The Street Food Revolution

Here is a guest post from one of our newest member’s, Felicity of Jabberwocky, a VW transporter that, along with Barny the chef is taking the good street food message all across Warwickshire. You can check out the blog of their adventures here.

The Street Food Revolution

Over in America, where everything is bigger, the craze for fast food is something of a national pastime. It’s no surprise then that street food there has taken off in a big way, with huge vans serving weird and wonderful concoctions on the street and a TV show to make sure everyone was aware of it.

Over here the revolution is gradually picking up pace as people move away from the tired-looking burger and begin to explore new alfresco pleasures. In 2010 the first competition to find the best British street food was held, and in 2011 the prize was a pitch at the Olympics, a sure fire sign that the country is taking notice of the humble “mobiler” and beginning to change habits of a lifetime.

I say habits, because as a nation we can be a tad reluctant to embrace change. As someone firmly ensconced in the catering side of the divide I constantly come up against willing volunteers who would love to try something new if offered for free, but would run a mile before parting with hard earned cash, because they “might not like it”.

These fine folk have a very valid point, of course. There is an excellent case for going to a restaurant you know and like rather than risking “that new place”, because the resulting dining experience might be mind-bogglingly bad and ferociously expensive. Incidentally, that’s where the blogging community comes in handy, offering impartial advice without the amusing and wonderfully reactionary bile of Trip Advisor.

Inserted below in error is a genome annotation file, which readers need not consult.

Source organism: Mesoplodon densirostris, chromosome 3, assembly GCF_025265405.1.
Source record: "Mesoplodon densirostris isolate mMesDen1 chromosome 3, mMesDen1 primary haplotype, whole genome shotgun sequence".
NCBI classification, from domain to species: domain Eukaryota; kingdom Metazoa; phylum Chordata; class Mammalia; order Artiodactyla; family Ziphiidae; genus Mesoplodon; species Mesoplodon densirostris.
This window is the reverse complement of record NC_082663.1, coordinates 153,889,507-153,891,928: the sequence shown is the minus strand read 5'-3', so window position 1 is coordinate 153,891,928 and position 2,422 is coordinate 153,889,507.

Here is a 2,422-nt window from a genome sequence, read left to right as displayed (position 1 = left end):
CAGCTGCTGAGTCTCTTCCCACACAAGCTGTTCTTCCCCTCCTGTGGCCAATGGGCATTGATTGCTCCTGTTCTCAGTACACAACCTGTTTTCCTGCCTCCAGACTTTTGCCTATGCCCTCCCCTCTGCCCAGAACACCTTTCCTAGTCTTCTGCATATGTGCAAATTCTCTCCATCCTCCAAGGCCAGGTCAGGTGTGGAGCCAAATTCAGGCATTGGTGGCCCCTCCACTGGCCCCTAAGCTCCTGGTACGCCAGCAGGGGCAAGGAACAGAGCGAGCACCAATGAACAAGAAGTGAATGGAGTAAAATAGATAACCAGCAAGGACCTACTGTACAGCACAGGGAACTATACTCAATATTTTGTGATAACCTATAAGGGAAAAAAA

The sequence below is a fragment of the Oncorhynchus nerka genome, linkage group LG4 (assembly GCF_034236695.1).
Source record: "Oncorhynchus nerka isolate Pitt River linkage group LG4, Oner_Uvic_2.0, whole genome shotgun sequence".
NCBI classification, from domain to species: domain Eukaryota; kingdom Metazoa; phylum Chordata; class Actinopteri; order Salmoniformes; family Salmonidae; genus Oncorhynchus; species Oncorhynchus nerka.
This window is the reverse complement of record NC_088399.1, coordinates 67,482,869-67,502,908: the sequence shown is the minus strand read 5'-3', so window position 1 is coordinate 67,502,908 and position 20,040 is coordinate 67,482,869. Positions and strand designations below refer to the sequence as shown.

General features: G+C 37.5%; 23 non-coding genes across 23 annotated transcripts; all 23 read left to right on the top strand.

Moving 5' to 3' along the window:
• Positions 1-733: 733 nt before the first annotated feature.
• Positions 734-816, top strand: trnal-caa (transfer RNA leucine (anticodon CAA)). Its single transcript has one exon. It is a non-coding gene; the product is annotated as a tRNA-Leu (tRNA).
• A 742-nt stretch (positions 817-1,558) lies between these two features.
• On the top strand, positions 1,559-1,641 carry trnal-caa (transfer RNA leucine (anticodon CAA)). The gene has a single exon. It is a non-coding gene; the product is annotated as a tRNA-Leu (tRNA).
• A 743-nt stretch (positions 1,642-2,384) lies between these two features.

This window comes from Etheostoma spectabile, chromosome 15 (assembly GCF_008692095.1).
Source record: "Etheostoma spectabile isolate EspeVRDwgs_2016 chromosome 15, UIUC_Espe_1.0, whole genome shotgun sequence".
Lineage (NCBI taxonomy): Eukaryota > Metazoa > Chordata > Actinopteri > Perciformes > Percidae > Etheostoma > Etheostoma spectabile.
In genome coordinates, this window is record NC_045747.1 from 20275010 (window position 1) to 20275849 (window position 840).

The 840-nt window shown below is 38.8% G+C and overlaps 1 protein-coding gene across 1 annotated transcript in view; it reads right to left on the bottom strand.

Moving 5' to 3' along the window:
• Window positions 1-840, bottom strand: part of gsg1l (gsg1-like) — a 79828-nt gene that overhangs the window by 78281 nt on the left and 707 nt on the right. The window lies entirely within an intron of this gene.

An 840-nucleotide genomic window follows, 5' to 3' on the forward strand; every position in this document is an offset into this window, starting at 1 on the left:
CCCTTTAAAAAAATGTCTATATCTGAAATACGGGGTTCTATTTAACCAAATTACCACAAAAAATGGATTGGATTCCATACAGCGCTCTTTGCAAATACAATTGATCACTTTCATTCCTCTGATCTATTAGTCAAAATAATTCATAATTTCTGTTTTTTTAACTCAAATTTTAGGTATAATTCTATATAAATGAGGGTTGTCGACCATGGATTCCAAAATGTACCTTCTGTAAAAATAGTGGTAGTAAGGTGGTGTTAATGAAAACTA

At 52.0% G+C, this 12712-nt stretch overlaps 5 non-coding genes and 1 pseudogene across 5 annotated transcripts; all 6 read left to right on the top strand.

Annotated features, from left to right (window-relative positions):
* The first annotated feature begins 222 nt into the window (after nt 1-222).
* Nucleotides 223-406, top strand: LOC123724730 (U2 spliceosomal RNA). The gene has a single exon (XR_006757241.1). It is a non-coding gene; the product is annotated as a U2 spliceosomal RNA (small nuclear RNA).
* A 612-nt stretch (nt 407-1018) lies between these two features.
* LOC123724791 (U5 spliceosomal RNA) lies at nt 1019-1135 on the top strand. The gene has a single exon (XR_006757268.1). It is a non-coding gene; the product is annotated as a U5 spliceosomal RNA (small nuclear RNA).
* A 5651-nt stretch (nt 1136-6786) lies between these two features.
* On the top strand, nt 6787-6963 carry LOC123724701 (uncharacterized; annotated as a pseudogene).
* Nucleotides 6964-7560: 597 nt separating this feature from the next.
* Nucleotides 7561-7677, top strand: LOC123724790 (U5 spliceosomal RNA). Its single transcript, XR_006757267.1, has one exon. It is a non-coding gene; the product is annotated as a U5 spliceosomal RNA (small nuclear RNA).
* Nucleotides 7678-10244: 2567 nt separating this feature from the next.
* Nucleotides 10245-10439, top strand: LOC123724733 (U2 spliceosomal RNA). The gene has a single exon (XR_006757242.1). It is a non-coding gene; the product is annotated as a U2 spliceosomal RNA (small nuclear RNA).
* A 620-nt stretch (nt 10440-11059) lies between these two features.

However with street food the internet cannot (yet) provide the same wealth of information, so we will occasionally be faced with a whole new van of food, and no up-to-date information on whether we will like it. Here is where I think we need to take a chance. Street food, by nature, is cheap and cheerful. This applies to the van serving the wholesale burger and those selling the artisan, hand cooked falafel or the gourmet noodle box alike.

So I would like to leave you with a simple request, on behalf of all my fellow mobilers out there: if you find yourself tempted by the same old things, take a chance with you lunch, and try something different. Even if it doesn’t work out you have not broken the bank, and if you pass your feedback to the food van they will probably even be grateful to hear it, I know I would be.

I may well be preaching to the crowd here, but I think independent food is worth fighting for, and there is no better time to start than where you’re feeling a touch on the peckish side and fancy a “something or other” on the go.

By Jo of Jo’s Kitchen

On behalf of MFB

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